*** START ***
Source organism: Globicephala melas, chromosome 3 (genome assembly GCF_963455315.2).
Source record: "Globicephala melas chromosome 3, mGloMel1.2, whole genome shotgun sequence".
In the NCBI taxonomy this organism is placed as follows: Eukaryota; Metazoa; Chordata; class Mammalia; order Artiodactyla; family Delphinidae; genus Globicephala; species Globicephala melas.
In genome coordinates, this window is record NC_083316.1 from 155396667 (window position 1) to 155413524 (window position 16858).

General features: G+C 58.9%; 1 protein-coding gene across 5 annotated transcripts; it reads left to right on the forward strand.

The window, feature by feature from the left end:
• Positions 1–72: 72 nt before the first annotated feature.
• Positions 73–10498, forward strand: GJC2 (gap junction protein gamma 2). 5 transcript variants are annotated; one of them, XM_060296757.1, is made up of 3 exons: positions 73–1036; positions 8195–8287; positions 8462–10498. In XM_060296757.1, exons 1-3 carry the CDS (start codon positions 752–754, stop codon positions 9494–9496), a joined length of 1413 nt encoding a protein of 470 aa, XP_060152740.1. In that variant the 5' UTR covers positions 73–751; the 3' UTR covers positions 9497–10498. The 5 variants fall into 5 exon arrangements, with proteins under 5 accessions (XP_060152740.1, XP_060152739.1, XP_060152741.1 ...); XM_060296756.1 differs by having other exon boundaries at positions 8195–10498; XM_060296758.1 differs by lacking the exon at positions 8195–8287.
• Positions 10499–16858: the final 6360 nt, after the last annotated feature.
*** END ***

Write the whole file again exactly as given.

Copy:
Source organism: Globicephala melas, chromosome 3 (genome assembly GCF_963455315.2).
Source record: "Globicephala melas chromosome 3, mGloMel1.2, whole genome shotgun sequence".
In the NCBI taxonomy this organism is placed as follows: Eukaryota; Metazoa; Chordata; class Mammalia; order Artiodactyla; family Delphinidae; genus Globicephala; species Globicephala melas.
In genome coordinates, this window is record NC_083316.1 from 155396667 (window position 1) to 155413524 (window position 16858).

General features: G+C 58.9%; 1 protein-coding gene across 5 annotated transcripts; it reads left to right on the forward strand.

The window, feature by feature from the left end:
• Positions 1–72: 72 nt before the first annotated feature.
• Positions 73–10498, forward strand: GJC2 (gap junction protein gamma 2). 5 transcript variants are annotated; one of them, XM_060296757.1, is made up of 3 exons: positions 73–1036; positions 8195–8287; positions 8462–10498. In XM_060296757.1, exons 1-3 carry the CDS (start codon positions 752–754, stop codon positions 9494–9496), a joined length of 1413 nt encoding a protein of 470 aa, XP_060152740.1. In that variant the 5' UTR covers positions 73–751; the 3' UTR covers positions 9497–10498. The 5 variants fall into 5 exon arrangements, with proteins under 5 accessions (XP_060152740.1, XP_060152739.1, XP_060152741.1 ...); XM_060296756.1 differs by having other exon boundaries at positions 8195–10498; XM_060296758.1 differs by lacking the exon at positions 8195–8287.
• Positions 10499–16858: the final 6360 nt, after the last annotated feature.